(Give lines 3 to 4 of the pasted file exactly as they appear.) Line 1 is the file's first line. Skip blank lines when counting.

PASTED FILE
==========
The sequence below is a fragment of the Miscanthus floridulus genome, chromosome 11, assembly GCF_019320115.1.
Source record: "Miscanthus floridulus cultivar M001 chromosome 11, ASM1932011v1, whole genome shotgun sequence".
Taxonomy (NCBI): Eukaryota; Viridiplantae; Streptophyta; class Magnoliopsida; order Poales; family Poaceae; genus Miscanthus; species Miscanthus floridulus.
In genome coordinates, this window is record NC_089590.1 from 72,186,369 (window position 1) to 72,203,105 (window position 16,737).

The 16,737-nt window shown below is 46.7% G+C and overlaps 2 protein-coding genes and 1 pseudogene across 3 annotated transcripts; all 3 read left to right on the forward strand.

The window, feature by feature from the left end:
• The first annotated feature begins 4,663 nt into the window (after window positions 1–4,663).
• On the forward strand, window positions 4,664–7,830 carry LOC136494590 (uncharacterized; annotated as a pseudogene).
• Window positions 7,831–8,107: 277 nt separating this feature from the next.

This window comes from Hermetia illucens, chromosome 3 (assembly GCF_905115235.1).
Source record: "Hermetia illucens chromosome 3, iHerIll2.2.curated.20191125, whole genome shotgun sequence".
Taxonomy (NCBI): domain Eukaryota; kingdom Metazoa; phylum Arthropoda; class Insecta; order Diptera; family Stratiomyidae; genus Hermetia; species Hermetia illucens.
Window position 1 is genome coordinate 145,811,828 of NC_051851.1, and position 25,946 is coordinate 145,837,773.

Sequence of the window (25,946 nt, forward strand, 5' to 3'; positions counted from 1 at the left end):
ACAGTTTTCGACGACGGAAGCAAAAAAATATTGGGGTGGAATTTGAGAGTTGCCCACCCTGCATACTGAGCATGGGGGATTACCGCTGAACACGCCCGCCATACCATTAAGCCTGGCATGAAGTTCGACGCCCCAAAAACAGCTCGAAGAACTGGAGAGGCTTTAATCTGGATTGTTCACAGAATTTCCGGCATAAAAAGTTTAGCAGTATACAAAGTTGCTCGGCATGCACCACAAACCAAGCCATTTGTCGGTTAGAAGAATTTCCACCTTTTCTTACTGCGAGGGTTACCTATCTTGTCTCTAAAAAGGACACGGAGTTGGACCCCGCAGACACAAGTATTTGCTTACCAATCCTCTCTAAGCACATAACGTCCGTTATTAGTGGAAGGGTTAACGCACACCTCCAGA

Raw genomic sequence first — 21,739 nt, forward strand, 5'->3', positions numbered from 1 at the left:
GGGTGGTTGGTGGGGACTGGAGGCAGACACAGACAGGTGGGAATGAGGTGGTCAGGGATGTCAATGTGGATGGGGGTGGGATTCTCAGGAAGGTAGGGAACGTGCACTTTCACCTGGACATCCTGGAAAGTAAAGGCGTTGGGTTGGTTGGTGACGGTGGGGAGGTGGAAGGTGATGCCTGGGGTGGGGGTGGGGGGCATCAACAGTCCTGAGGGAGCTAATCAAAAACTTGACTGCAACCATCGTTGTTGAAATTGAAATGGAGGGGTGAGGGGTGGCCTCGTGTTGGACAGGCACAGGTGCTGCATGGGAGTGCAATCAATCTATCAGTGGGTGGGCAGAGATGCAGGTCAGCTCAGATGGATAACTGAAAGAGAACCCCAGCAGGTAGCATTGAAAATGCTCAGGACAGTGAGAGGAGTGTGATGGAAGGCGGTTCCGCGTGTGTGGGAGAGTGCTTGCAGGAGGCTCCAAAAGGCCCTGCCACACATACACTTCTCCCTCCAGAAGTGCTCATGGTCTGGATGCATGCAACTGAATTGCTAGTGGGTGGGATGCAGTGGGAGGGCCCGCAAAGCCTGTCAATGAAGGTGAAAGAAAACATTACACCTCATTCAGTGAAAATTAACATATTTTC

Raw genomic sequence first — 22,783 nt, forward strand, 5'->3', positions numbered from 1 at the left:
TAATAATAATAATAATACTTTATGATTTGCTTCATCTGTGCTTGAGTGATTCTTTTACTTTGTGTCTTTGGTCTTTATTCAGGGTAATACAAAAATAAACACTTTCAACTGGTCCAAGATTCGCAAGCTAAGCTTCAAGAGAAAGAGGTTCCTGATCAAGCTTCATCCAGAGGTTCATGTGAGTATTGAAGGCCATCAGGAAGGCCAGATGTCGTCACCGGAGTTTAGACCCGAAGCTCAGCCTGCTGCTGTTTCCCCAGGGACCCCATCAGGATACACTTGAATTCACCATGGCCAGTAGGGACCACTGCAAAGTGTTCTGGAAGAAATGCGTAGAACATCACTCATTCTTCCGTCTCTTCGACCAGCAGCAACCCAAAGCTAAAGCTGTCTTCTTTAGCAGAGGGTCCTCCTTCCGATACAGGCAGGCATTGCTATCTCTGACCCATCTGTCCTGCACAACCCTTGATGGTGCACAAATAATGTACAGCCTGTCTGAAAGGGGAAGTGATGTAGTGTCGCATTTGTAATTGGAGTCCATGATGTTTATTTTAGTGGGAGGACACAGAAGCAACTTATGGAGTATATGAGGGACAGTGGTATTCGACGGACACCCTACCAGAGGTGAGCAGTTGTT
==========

Taxonomy (NCBI): Eukaryota; Viridiplantae; Streptophyta; class Magnoliopsida; order Poales; family Poaceae; genus Miscanthus; species Miscanthus floridulus.
In genome coordinates, this window is record NC_089590.1 from 72,186,369 (window position 1) to 72,203,105 (window position 16,737).